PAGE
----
• Sedimentary Rocks
  • Vise
  • 2 board pieces (about 1” X 5” X 8”)
  • Knife

Activity Four:

  • Heavy duty aluminum foil (1 square sheet for each group)
  • Waffle maker
  • Hot Mitts


Math Rocks - Worksheet

The 4 Rock Cycle Activities



This lesson works well as one in a complete unit on rocks and minerals, earthquakes, volcanoes or soil. Preview the video; know where your pause points are located. Order the rock samples or collect them yourself. Copy the worksheets. Prepare a large sheet of butcher paper or a bulletin board on which you will develop a diagram of the rock cycle. Invite the guest speaker. Prepare a TV/VCR, and an overhead projector. Preview the websites especially if you will use them for the optional activity. Bookmark the websites and load any plug-ins necessary. Make available many reference books about rocks.


Step 1. Read a Native American Tale about how rocks were made. There are many authentic tales. Paul Gobel’s, Iktomi and the Boulder, is also appropriate. Explain that long ago, people handed down stories from generation to generation to explain how the world and things in it came to be. Determine that the topic of the lesson will be the “scientific” explanation about how rocks are made.
Step 2. Hold up a bar of Lava soap. Brainstorm how it might be connected to rocks. Unwrap it and pass it around for the students to feel. Continue to brainstorm. (LAVA Soap contains pumice, an igneous rock.) In the classroom identify other things that are made of rock.
Step 3. Have a discussion about rocks. It might sound like this. “The earth is active. Do you think this is true? (Listen to the responses and guide their thinking with the following information.) As you read this, volcanoes are erupting, mountains are being pushed up and being ground down, rivers are carrying sand and mud and depositing both on the bottom, earthquakes are shaking the earth, huge slabs of the earth’s surface are moving about as fast as your fingernails grow, and rocks are being made, changed and destroyed. When you pick up a rock, it feels hard and solid. But it has not always been that way. A long time ago the rock may have been a liquid. A long time from now the rock may be broken, melted, or squeezed into a different kind of rock. Rocks are always changing. This is what we are going to investigate today.”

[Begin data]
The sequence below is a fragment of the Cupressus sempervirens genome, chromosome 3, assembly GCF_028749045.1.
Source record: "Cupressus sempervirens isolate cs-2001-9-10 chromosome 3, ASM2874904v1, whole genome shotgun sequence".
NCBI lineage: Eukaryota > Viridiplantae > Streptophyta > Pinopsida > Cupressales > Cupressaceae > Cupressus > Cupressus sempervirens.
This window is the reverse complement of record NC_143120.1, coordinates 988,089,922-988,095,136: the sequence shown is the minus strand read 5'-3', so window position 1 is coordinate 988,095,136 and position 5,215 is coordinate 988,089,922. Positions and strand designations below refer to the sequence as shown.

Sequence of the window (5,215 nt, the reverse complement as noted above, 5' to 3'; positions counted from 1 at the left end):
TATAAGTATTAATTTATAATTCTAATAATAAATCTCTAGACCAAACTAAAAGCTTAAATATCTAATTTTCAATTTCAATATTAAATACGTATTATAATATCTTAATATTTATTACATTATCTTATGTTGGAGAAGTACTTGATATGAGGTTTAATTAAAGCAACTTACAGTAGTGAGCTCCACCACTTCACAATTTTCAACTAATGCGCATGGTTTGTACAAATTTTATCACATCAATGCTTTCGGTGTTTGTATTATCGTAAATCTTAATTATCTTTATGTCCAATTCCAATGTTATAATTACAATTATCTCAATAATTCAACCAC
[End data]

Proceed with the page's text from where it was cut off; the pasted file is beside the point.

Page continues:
Step 1. Viewing the video. Explain to the students that by watching the video, Eyewitness: Mountains #310 they will see images of three types of rock that are involved in the rock cycle. They will learn will be introduced to weathering, erosion and sediments.